Equilibrium exchange rate: Purchasing Power Parity (PPP) Reconsidered
Equilibrium exchange rate
Equilibrium exchange rate: Fundamental Equilibrium Exchange Rate
Equilibrium exchange rate: Behavioral Equilibrium Exchange Rate
Equilibrium exchange rate: Natural Real Exchange Rate
Equilibrium exchange rate: New Open Economy Macroeconomic Class of Models
Equilibrium exchange rate: Other Approaches
The equilibrium measure thatmany economists and policymakers first turn to is the concept of purchasing power parity (PPP).The PPP exchange rate is the ratio of some overall measure of domestic prices relative to a comparable measure of foreign prices. Although there is controversy in the PPP literature regarding the correctmeasure of overall prices to use (e.g., consumer, wholesale, or some other measure) there is no longer a question about the ‘‘time dimension’’ of PPP. By this we mean how quickly exchange rates are expected to gravitate, or revert, to the PPP defined rate (MacDonald 2007).
Proponents of traditional PPP would argue that disturbances to PPP should be rapidly offset. But howrapidly should this be to be consistentwithPPP? The classic disturbance that affects the relationship between the nominal exchange rate and relative prices is a liquidity disturbance, such as a monetary expansion. The latter, in the context of an economy in which there are sticky commodity prices, will not have an immediate effect on relative prices butwould have their effect 18 months to 2 years thereafter. In this setting, therefore, a monetary shock is expected to move the real exchange rate in the short run, but the real exchange rate should revert to itsmean value after around two years: a proponent of traditional PPP would argue that the so-called half-life of mean reversion would be one year.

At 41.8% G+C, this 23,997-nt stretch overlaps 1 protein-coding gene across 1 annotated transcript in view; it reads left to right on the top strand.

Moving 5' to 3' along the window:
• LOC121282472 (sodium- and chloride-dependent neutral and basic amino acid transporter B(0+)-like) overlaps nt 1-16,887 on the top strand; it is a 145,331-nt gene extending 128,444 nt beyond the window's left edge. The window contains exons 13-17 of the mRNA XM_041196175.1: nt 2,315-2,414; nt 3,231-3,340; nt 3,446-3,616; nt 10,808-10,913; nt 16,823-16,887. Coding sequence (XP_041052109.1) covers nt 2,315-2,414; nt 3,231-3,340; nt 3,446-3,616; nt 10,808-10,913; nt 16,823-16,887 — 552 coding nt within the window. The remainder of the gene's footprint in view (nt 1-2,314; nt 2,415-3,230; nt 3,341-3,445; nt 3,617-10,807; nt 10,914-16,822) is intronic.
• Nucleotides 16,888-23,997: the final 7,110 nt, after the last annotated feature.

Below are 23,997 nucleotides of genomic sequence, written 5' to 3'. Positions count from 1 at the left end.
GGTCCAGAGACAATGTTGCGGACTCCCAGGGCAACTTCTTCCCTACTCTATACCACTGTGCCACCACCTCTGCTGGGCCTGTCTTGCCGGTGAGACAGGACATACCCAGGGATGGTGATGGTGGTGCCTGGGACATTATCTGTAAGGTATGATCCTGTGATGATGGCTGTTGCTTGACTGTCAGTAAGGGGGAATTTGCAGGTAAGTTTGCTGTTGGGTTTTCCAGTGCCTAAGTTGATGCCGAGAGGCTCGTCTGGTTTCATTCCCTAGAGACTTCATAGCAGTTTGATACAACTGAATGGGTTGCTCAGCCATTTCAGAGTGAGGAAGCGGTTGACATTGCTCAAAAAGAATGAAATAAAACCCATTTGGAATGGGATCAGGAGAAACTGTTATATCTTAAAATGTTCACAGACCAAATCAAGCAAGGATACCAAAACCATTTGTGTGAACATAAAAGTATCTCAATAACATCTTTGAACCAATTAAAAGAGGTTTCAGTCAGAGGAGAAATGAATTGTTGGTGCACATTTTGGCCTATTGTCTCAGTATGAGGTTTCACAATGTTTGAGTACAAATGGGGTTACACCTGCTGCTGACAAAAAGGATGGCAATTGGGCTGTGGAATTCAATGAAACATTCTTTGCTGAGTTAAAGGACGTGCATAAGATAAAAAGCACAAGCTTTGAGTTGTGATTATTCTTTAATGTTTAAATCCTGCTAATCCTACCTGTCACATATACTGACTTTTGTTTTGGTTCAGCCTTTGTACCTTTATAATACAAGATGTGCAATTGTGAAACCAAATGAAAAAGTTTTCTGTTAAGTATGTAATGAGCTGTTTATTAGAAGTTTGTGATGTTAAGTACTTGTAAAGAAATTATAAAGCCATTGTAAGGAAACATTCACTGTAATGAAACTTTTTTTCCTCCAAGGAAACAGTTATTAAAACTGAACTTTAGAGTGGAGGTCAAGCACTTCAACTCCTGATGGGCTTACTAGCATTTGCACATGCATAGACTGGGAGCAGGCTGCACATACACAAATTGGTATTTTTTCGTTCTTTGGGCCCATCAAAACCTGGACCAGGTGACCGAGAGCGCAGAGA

There is now a huge empirical literature that indicates that the so-called half-life has a range of between three and five years, which is inconsistent with a traditional formof PPP;Rogoff (1996) labeled this the PPP puzzle. It is a puzzle because the stylized fact of the high volatility of real and nominal exchange rates is consistent with the interaction of liquidity shocks with sticky prices, but as we have seen, the slow mean reversion of real exchange rates is not.
Various attempts have been made to explain the PPP puzzle. One explanation, which is consistent with traditional PPP, is that the existence of transaction costs imparts a nonlinear process to exchange rate behavior, and when such nonlinear behavior is accounted for, real exchange rates behave in amanner that is consistent with traditional PPP they have a half-life of around one year. Such nonlinear explanations, however, are really nothingmore than black box interpretations and are equally consistent with other interpretations of the PPP puzzle (MacDonald 2007). A second key explanation of the PPP puzzle, which is not consistent with traditional PPP, is that real factors, such as productivity differences (usually motivated in terms of the Balassa-Samuelson effect) and a country’s net foreign asset position, ultimately push real exchange rates away fromtheir equilibrium values. A third key explanation of the PPP puzzle is the pricing-to-market behavior of multinational firms. Such firms, by altering theirmarkup (in order to protect market share) as nominal exchange rates change, impart prolonged and persistent deviations from PPP. Although this latter view appears to capture an important determinant of the systematic behavior of real exchange rates, the second explanation may be more critical to understanding equilibrium exchange rates and, by implication, whether exchange rates are misaligned or not. We now consider these alternatives, all of which are based on an explicitly ‘‘real’’ interpretation of real exchange rate behavior.